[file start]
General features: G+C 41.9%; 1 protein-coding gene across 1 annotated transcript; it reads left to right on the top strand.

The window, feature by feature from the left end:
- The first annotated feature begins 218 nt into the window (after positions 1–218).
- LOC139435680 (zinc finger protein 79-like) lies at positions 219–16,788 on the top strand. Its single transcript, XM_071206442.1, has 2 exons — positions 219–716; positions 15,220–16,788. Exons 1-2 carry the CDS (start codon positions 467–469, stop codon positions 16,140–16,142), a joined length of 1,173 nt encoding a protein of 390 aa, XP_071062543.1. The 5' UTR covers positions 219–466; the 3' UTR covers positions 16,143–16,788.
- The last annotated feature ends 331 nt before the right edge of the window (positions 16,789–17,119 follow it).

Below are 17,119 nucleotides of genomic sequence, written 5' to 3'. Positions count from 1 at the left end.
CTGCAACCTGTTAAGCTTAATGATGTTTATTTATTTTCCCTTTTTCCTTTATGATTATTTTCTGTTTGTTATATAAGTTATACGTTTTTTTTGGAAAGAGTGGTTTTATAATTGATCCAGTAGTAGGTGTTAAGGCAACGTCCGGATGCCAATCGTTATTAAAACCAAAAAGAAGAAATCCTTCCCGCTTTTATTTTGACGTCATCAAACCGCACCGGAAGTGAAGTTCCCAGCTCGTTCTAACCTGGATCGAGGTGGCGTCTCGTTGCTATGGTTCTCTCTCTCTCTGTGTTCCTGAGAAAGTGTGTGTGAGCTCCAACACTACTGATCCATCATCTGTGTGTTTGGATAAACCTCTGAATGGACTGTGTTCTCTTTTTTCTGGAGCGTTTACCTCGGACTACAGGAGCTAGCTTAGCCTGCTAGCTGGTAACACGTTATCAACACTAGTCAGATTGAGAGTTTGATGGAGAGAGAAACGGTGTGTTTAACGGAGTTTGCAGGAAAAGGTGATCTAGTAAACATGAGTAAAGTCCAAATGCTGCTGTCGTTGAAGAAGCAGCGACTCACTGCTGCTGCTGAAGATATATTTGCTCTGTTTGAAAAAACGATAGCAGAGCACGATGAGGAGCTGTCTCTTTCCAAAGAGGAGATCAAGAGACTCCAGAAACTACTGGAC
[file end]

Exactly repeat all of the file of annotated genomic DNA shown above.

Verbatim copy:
General features: G+C 41.9%; 1 protein-coding gene across 1 annotated transcript; it reads left to right on the top strand.

The window, feature by feature from the left end:
- The first annotated feature begins 218 nt into the window (after positions 1–218).
- LOC139435680 (zinc finger protein 79-like) lies at positions 219–16,788 on the top strand. Its single transcript, XM_071206442.1, has 2 exons — positions 219–716; positions 15,220–16,788. Exons 1-2 carry the CDS (start codon positions 467–469, stop codon positions 16,140–16,142), a joined length of 1,173 nt encoding a protein of 390 aa, XP_071062543.1. The 5' UTR covers positions 219–466; the 3' UTR covers positions 16,143–16,788.
- The last annotated feature ends 331 nt before the right edge of the window (positions 16,789–17,119 follow it).

Below are 17,119 nucleotides of genomic sequence, written 5' to 3'. Positions count from 1 at the left end.
CTGCAACCTGTTAAGCTTAATGATGTTTATTTATTTTCCCTTTTTCCTTTATGATTATTTTCTGTTTGTTATATAAGTTATACGTTTTTTTTGGAAAGAGTGGTTTTATAATTGATCCAGTAGTAGGTGTTAAGGCAACGTCCGGATGCCAATCGTTATTAAAACCAAAAAGAAGAAATCCTTCCCGCTTTTATTTTGACGTCATCAAACCGCACCGGAAGTGAAGTTCCCAGCTCGTTCTAACCTGGATCGAGGTGGCGTCTCGTTGCTATGGTTCTCTCTCTCTCTGTGTTCCTGAGAAAGTGTGTGTGAGCTCCAACACTACTGATCCATCATCTGTGTGTTTGGATAAACCTCTGAATGGACTGTGTTCTCTTTTTTCTGGAGCGTTTACCTCGGACTACAGGAGCTAGCTTAGCCTGCTAGCTGGTAACACGTTATCAACACTAGTCAGATTGAGAGTTTGATGGAGAGAGAAACGGTGTGTTTAACGGAGTTTGCAGGAAAAGGTGATCTAGTAAACATGAGTAAAGTCCAAATGCTGCTGTCGTTGAAGAAGCAGCGACTCACTGCTGCTGCTGAAGATATATTTGCTCTGTTTGAAAAAACGATAGCAGAGCACGATGAGGAGCTGTCTCTTTCCAAAGAGGAGATCAAGAGACTCCAGAAACTACTGGAC